Khmer Buddhists respond to the challenges of modernity

Martin Stuart-Fox

This scholarly monograph makes use of previously unused sources (the writings of Khmer intellectuals of the late 19th and early 20th centuries) in order to discover how Cambodian Buddhists responded to the challenge of modernity posed by French colonialism. The religious modernism they developed took the form of propagating a more authentic, purified ethics, whose implications, given the Theravada Buddhist worldview, went well beyond the monastery to shape the Khmer response to the political and social changes introduced by the French.

The author begins by showing how the traditional Khmer Buddhist worldview envisages the cosmos as a morally constructed stage on which is played out the drama of the human quest for enlightenment. The key texts for this understanding in nineteenth-century Cambodia were the Trai Bhūm and the Vessantara Jātaka, which demonstrated the superiority of religious merit over royal power. Pursuing the path of moral purity, it was believed, would produce just such superior power in the face of French political domination.

As the French presence became more intrusive and Cambodian royal power declined, however, this Khmer response was perceived by a coterie of younger monks to be inadequate. Millenarian-inspired rebellion had proved unsuccessful in challenging French control. French laws were replacing Cambodian customary law, and challenged the traditional moral order. For example, under French pressure slavery was abolished, but the use of opium was encouraged as a means of raising finance. While the former placed in question the Cambodian social order as reflecting the law of karma, the latter went against Buddhist moral precepts. Such were the ambiguities and contradictions that Khmer Buddhists were forced to confront.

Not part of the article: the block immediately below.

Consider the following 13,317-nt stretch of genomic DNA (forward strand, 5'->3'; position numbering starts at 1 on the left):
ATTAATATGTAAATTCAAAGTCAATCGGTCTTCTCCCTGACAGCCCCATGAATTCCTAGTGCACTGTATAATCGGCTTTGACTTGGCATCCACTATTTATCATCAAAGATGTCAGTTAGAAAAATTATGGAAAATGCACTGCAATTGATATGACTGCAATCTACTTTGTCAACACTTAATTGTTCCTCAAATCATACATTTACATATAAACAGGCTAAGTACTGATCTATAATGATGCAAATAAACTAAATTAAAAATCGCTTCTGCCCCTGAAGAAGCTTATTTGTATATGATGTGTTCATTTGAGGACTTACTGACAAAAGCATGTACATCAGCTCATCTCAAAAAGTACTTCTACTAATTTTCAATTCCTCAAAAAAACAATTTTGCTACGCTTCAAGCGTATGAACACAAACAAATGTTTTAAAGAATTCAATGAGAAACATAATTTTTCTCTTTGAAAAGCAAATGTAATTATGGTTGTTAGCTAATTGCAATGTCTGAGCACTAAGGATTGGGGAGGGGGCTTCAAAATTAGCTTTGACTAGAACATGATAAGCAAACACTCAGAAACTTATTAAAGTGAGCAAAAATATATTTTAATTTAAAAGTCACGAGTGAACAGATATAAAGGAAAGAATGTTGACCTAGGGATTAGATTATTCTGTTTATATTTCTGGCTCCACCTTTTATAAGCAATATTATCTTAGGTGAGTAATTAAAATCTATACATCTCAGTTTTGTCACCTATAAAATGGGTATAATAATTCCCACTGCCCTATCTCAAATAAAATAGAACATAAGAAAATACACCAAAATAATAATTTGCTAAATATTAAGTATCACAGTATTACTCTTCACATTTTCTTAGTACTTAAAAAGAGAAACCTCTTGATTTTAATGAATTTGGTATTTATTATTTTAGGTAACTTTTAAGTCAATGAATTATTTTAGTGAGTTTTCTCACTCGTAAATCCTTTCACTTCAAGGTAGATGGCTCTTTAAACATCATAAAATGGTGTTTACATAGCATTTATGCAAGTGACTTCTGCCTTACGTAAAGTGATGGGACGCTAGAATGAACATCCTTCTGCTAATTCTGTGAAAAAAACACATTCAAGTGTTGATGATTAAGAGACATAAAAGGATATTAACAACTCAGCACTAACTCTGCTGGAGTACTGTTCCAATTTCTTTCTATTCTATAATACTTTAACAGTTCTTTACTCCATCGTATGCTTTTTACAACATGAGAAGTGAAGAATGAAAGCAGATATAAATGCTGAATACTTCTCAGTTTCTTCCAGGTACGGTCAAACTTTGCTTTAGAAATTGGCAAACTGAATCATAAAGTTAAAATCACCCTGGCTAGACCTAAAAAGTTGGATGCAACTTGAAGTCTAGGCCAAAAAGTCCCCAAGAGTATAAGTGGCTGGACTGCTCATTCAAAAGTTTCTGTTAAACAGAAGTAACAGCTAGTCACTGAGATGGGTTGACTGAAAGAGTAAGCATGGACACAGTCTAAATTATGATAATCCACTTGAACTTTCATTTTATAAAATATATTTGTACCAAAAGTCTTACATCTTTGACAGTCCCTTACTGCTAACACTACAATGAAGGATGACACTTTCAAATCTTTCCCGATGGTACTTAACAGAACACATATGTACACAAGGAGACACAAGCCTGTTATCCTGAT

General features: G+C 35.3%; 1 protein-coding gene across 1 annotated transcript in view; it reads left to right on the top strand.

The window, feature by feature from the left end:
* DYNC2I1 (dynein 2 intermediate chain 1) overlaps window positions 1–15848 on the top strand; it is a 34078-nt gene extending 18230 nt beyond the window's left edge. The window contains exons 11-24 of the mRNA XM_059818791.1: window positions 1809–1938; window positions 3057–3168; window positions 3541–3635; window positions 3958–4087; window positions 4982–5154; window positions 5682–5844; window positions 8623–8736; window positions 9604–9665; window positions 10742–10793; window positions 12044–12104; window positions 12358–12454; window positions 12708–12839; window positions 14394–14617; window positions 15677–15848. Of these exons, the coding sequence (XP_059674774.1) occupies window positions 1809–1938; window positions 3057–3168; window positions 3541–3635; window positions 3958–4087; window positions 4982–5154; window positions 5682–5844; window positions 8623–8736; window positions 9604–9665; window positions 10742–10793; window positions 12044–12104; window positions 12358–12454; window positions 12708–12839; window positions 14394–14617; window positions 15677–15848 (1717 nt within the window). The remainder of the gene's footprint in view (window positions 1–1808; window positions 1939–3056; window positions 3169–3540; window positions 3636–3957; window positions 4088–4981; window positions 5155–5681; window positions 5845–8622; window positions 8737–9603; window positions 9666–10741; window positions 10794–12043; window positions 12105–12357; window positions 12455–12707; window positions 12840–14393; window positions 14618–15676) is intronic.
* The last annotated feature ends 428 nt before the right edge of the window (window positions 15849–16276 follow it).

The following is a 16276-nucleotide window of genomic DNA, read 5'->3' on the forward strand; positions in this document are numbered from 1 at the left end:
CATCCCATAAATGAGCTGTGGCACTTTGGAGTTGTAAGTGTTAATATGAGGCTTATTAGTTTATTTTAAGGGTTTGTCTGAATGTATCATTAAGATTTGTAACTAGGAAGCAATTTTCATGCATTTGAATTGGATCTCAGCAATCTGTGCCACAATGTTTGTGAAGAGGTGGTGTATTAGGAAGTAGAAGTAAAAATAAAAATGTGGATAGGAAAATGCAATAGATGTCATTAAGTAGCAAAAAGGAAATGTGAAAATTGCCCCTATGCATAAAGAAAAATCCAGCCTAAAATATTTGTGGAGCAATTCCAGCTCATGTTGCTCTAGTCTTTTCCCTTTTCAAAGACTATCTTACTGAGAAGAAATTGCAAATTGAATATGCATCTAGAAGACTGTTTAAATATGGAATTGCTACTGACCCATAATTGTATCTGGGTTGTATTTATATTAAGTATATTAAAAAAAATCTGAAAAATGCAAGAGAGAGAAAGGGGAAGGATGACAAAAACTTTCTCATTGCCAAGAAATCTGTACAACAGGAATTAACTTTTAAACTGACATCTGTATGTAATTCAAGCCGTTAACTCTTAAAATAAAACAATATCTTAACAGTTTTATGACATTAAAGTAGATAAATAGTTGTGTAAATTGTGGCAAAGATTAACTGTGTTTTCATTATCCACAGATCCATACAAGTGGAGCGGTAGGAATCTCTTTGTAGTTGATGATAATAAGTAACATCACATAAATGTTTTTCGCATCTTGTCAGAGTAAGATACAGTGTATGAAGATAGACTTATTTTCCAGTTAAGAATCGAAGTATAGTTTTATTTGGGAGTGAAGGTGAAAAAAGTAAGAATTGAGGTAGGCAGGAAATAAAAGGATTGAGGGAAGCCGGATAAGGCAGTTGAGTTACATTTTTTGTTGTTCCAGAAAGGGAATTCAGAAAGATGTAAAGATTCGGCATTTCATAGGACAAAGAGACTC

For Cambodians, the French view of them as backward and lazy was particularly demeaning. So too was the historiographical justification for the protectorate assiduously propagated by French authorities, which portrayed France as the protective saviour of a Khmer nation in decline, threatened by its neighbours with cultural annihilation. Though the author does not make much of this point, both attitudes betrayed the influence of social Darwinism, in the face of which Khmer Buddhist modernisers sought a way of behaving (social conduct) that would reinforce their cultural identity and pride, and so strengthen the nation.

This response was again ethical, and not confined to debate. What Khmer Buddhists sought was a way or responding to the changing world that they encountered that would influence political developments by strengthening the moral status of Cambodians vis-à-vis the French. Part of this response was to demythologise Khmer Buddhism by setting aside the magic rituals of popular religion and going back to the intellectual and spiritual roots of Buddhism as found in the texts of the Pali Tipiţaka, shorn of all commentaries and accretions. The model for their movement was taken from the monastic reforms introduced in Siam by Prince Mongkut before he became king Rama IV.